Then very splendid Kṛṣṇa, killer of enemies, made A great destruction of crowds of daityas and dānavas.
Arjuna and Kṛṣṇa are conflated during this great battle, tau rathābhyāṃ … sthitau, ‘both stood by the chariot’ (I.217.1). Almost all the Indo-Iranian devas are there, Indra, Yama, Varuṇa, the Aśvins, Dhātar, Aryaman, Mitra, Pūṣan, Aṃśa, Bhaga, Savitar, even Śiva is present with the Rudras, Vasus, and Maruts (I.218.30–36). When these ancient Vedic deities participate in the fight the two heroes are described in the dual as being kṛṣṇau, ‘TWO KṚṢṆAS’ (I.219.3).
Like the divine Aśvins at the opening of a rite, correctly summoned by sacrificers. 
These two heroes are invincible and even the deities cannot quell or subdue them and Indra himself retreats, unable to vanquish the two warriors during this vast universal moment (I.219.20). Yama, Śiva, Varuṇa the Aśvins, Dhātar, Tvaṣṭar, Aṃśa, Aryaman, Pūṣan, Bhaga, Savitar, are all still there in this cosmic contest, as well as the Rudras,Vasus, Maruts, and others from the ancient divine pantheon (I.218.31ff.)  Along with Arjuna, it is said that:
Hari struck those rakṣasas, dānavas, nāgas …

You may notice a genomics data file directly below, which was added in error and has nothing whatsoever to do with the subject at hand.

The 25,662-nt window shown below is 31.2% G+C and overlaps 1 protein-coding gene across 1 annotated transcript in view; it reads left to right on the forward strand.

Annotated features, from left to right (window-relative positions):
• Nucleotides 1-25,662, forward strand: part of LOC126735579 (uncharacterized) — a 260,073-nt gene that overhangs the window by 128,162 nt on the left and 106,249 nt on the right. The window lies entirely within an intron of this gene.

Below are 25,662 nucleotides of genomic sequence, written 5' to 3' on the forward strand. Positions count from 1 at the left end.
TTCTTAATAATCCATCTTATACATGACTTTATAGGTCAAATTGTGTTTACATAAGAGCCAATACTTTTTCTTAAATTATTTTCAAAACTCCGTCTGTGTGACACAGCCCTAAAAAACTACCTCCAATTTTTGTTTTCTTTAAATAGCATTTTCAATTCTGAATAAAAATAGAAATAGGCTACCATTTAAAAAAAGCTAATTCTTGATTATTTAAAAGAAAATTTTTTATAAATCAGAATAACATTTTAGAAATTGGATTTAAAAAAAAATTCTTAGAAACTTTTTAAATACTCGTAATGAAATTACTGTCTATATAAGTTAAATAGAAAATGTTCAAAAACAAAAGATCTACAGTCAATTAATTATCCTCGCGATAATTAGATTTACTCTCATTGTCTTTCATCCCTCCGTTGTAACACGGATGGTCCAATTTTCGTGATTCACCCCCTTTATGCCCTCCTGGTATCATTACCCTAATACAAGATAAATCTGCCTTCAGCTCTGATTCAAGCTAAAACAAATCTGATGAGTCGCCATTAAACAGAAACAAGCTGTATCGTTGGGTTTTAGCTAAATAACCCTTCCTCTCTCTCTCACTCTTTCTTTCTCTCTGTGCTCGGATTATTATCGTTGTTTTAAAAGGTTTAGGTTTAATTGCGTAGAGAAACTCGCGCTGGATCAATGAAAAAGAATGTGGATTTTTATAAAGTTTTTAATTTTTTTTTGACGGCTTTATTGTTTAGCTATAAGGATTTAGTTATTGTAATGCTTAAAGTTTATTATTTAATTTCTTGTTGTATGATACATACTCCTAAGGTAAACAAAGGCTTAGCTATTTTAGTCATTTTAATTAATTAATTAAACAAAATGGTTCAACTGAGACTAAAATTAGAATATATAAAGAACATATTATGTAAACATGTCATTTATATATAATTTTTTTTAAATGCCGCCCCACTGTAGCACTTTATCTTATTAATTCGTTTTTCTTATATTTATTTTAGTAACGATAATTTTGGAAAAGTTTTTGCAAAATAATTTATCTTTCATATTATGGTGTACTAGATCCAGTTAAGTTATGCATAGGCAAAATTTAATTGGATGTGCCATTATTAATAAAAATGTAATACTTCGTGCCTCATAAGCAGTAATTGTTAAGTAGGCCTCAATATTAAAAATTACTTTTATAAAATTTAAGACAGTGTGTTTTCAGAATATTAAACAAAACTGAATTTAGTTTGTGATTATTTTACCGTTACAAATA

Hari is one of the epithets of Kṛṣṇa, meaning ‘yellowish’ or ‘tawny’.  Indra, the warrior-deity and rain god of the old Indo-Āryan world, has no formal relation with Kṛṣṇa, only with his own son Arjuna; the exception to this model occurs at the end of this Khāṇḍava narrative when Indra, pleased at the heroic accomplishment of the duo offers them a gift. Arjuna of course makes a request for weaponry, whereas Kṛṣṇa asks for prītiṃ pārthena śāśvatīm, ‘perpetual love with Pārtha’, which Indra grants gladly (I.125.13). It is notable that the friendship between the two warriors receives such divine confirmation from the hero-deity for it is this amity which characterises, perhaps more than any other quality, the nature of the kṣatriya and mortal Kṛṣṇa: he is the guiding friend of Arjuna and in Kṛṣṇa’s final decease, Arjuna’s own dissolution is signalled. This is the primary human relation for Kṛṣṇa in his epic life and here it is a relation that is made perpetual by divine authority after a scene of terrific destruction of the living world. The act of annihilation that was performed by these two thus almost possesses a causality in that the narrative juxtaposition of exceeding violence and the divine establishment of eternal friendship makes firm their duality which is founded upon a chariot and the receipt of that chariot. This is so much the case that after his return from Indraprastha, in his herald’s report to the Hāstinapura court, Arjuna is said—by Saṃjaya—to prefer the amity of Kṛṣṇa to the assistance of his father, Indra. Arjuna in this account sings a long hymn of twenty-one verses in praise of his warrior companion. He says: